BY MIKE LEONARD
Ken and Audrey Beckley were still basking in the golden glow of Ken’s 50th Indiana University alumni reunion in June 2012 when Ken blurted out what he was thinking.
“It was the Sunday morning after the reunion and I said, ‘You know, I could live in Bloomington,’” Ken recalls. “And my wife just said, ‘I could too.’ So just like that, we made our plans, sold our home in Indianapolis, and came here in May 2013. We love, love, love it.”
Beckley sported one of the more recognizable faces in town long before he decided to become a permanent resident. Based on the success of NBC’s national news broadcast, The Huntley-Brinkley Report, in 1970, Indianapolis affiliate WFBM (now WRTV) paired Beckley with Howard Caldwell to create one of the first local co-anchor teams in the market. He became a household name and face but stepped away in 1977. “I left solely because I’d become a weekend father,” he says. “I worked noon-to-12:30 a.m. and the children would be in bed by the time I got home, and then up early for school. By the end of 1976 I decided I didn’t want to be that guy.”
He moved on to be IUPUI’s first director of university relations for seven years and thoroughly enjoyed that job as well, he says. “Then, out of the blue, the stepson of H.H. Gregg approached me. We had been neighbors.” That led to an 18-year affiliation with the Indianapolis-based consumer electronics and home appliances company, which grew from seven stores and $28 million in sales when he started to 43 stores and more than $500 million in sales when he retired in 2001 as executive vice president and spokesperson for the company. Beckley now contributes that same, affable television persona to television commercials for Indiana Members Credit Union.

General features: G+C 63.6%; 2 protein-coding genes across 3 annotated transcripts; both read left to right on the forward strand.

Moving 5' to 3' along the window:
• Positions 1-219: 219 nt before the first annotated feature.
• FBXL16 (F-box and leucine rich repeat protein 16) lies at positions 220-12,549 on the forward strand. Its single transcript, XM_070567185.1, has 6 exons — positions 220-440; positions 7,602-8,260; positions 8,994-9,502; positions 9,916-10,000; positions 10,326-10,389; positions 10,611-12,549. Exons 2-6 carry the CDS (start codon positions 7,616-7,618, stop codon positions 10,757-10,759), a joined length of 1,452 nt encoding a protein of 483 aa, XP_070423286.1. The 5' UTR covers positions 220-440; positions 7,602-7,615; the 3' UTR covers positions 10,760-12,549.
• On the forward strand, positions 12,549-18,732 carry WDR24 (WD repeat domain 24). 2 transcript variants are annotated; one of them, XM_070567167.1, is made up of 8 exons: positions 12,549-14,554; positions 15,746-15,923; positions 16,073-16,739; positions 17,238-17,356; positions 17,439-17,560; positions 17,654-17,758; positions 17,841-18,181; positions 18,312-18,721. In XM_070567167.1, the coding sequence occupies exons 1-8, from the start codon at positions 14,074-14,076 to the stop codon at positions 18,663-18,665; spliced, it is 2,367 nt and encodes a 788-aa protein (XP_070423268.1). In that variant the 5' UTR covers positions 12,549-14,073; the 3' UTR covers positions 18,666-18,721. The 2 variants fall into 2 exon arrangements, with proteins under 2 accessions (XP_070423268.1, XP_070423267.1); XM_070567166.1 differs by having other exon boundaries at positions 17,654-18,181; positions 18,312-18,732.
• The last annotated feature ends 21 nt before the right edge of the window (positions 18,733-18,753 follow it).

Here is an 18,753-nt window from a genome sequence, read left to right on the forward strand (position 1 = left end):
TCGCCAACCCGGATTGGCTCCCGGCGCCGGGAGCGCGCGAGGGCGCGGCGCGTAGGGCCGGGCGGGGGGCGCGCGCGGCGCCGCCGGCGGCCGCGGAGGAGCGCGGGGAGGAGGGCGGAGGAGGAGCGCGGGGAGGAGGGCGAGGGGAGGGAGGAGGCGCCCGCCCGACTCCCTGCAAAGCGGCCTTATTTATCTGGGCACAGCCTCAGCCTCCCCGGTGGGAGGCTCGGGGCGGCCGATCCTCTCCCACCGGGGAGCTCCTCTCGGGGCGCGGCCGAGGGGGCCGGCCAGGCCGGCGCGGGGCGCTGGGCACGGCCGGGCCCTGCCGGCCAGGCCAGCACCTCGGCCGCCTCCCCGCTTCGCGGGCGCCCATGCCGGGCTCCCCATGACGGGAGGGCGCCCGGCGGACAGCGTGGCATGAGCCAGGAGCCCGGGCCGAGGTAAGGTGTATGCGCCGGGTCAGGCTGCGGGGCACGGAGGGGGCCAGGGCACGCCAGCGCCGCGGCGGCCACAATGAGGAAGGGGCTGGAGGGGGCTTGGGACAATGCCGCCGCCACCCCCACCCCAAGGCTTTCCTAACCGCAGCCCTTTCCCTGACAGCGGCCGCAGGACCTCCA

The Indiana Broadcast Pioneers Hall of Fame member already knew Bloomington quite well, not only from his undergraduate days at IU but as president and CEO of the IU Alumni Association from 2002-07. While he says he loved his life in retirement in Indianapolis, the allure of Bloomington offered more. “It’s so easy for a person to allow his mind to stop out, to drop out,” he notes. Not here. “Bloomington abounds in culture, arts, entertainment, restaurants, churches, volunteer activities. Festivals. A wonderful Farmers’ Market. We feel like kids in a candy store.”